What is the Difference Between Gyoza and Wontons?

Are you looking for a classic side dish to go with your sushi? At our Japanese restaurant in Lynnwood, we offer a delicious dish of Japanese gyoza, stuffed with pork and vegetables. These are Japan’s take on the familiar Asian-style dumplings, familiar to the Korean mandu or the Chinese wonton.

Some people have trouble knowing the difference between gyoza and other dumplings. Indeed, there will not always be much of a difference; the terms gyoza and mandu are often times used interchangeably. Compared to a wonton, however, a gyoza tends to have a thicker wrap and a distinct, crescent-style shape. Also, a wonton is more likely to be served in the form of a soup, while gyoza are more frequently enjoyed all by themselves. Give them a try today at Wild Wasabi!

What is Bulgogi?

Have you ever tried Korean barbecue? It may not be the first thing you think of when you’re in the mood for grilling up some succulent slabs of meat, but the Korean barbecue tradition is widely considered to be one of the more delicious dining experiences on the planet. At the forefront of this is bulgogi, which is available now at Wild Wasabi.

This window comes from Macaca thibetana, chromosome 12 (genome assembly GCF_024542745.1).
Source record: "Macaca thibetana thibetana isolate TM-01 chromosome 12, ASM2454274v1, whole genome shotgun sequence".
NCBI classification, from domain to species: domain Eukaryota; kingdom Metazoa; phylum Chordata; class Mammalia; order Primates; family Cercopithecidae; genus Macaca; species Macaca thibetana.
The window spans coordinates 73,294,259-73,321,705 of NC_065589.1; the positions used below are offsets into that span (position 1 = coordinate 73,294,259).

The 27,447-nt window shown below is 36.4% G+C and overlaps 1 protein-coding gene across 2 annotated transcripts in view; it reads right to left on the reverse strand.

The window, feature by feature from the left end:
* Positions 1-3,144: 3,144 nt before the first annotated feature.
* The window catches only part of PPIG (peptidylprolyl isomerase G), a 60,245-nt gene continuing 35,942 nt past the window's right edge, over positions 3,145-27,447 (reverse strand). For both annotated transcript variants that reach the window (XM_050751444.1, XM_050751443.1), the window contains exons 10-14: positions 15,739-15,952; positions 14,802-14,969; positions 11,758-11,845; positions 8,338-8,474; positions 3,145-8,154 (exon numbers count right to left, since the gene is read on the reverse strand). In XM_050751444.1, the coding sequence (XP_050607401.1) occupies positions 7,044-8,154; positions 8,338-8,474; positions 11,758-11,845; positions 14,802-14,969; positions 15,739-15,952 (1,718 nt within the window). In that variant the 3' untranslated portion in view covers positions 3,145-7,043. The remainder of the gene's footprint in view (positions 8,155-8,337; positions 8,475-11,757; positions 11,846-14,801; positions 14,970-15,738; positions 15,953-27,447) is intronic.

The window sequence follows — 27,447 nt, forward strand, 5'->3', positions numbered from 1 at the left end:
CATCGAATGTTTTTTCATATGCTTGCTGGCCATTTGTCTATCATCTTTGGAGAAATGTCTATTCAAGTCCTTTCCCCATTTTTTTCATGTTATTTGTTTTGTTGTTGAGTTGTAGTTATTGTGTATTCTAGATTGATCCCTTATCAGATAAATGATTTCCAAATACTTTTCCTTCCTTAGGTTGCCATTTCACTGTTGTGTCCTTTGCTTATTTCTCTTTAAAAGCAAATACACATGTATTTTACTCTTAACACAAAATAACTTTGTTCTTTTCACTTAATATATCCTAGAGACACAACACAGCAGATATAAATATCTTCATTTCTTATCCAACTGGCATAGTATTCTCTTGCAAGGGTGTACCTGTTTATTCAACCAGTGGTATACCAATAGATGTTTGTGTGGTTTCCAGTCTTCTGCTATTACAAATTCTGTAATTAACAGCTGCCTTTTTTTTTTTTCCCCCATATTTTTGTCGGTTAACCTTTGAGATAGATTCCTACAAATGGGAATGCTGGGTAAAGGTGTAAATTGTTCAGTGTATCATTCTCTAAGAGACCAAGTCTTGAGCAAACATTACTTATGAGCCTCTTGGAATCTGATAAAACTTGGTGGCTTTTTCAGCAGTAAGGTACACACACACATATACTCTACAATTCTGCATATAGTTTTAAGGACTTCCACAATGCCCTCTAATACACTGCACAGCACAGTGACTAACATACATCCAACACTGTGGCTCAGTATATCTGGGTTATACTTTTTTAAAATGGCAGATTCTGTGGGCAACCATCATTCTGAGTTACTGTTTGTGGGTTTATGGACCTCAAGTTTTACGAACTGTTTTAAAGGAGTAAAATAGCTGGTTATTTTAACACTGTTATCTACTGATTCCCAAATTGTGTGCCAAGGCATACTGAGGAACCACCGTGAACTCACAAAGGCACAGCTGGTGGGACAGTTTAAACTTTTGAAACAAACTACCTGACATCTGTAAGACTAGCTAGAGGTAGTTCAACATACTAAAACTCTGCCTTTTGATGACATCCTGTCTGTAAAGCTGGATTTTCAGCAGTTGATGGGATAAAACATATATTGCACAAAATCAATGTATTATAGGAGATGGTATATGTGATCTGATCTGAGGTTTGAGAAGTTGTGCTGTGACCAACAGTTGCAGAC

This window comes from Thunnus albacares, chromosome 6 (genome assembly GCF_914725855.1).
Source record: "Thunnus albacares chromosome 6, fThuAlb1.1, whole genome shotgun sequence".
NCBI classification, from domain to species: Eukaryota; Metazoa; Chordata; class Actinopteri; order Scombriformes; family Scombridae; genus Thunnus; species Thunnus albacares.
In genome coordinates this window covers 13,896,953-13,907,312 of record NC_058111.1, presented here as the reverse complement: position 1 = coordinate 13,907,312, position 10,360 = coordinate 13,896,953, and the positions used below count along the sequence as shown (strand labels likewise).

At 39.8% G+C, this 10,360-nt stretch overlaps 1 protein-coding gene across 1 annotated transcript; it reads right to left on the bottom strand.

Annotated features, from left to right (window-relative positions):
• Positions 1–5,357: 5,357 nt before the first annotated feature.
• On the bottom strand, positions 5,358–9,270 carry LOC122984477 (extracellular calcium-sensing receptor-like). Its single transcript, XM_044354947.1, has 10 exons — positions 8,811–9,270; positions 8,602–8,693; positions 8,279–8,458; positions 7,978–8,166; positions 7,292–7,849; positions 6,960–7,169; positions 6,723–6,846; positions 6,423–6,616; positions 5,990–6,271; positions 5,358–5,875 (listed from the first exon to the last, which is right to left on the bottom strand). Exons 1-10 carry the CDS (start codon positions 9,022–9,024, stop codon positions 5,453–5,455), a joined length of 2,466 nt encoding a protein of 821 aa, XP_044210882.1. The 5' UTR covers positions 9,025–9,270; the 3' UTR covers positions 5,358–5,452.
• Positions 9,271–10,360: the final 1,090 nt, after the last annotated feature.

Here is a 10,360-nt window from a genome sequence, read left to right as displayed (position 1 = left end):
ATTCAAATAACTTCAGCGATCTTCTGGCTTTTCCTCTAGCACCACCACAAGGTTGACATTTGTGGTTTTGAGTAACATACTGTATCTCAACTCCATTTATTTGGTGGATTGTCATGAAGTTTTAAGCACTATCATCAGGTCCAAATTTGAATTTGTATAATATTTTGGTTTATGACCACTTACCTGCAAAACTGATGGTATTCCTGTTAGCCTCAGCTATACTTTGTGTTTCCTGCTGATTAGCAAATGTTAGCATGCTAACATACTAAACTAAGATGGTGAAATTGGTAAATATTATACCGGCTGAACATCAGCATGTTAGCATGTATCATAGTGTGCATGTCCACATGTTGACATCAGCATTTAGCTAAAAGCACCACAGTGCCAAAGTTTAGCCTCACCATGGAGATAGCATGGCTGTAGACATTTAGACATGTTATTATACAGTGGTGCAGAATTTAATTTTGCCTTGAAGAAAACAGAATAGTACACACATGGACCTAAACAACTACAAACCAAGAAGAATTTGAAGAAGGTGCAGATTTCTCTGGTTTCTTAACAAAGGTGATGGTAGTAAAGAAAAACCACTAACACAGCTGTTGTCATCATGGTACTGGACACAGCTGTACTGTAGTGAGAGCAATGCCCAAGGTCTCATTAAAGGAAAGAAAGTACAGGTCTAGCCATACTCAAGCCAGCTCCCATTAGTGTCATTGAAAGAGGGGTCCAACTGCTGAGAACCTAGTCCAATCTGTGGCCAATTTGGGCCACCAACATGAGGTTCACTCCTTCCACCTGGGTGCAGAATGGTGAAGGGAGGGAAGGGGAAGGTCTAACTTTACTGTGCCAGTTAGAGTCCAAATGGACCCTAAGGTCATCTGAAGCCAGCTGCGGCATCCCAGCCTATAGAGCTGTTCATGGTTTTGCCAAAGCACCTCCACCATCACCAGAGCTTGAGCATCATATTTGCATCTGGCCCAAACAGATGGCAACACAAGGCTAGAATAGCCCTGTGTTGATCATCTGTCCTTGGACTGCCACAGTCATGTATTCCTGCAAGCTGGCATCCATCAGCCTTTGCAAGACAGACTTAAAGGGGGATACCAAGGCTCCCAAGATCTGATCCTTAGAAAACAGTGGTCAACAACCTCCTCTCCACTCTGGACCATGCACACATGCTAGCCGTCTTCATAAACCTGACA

Bulgogi, or “fire meat”, is commonly made from strips of sirloin or other prime cuts of beef. The meat is cut into slender strips, to give the flavor a maximum surface area to attach itself to. It is then marinated in a world-famous mixture of soy sauce, sesame oil, sugar, peppers, and garlic. The cooking is performed on a flat grill, allowing the meat to cook in own natural greases without the need for any unhealthy, fatty cooking oils. Finally, the diner wraps each morsel of meat into a lettuce leaf along with a selection of sauces and toppings, as desired, and enjoys. The end result is something that has been winning people over to Korean food across the globe! Try it for yourself at our Japanese restaurant in Lynnwood.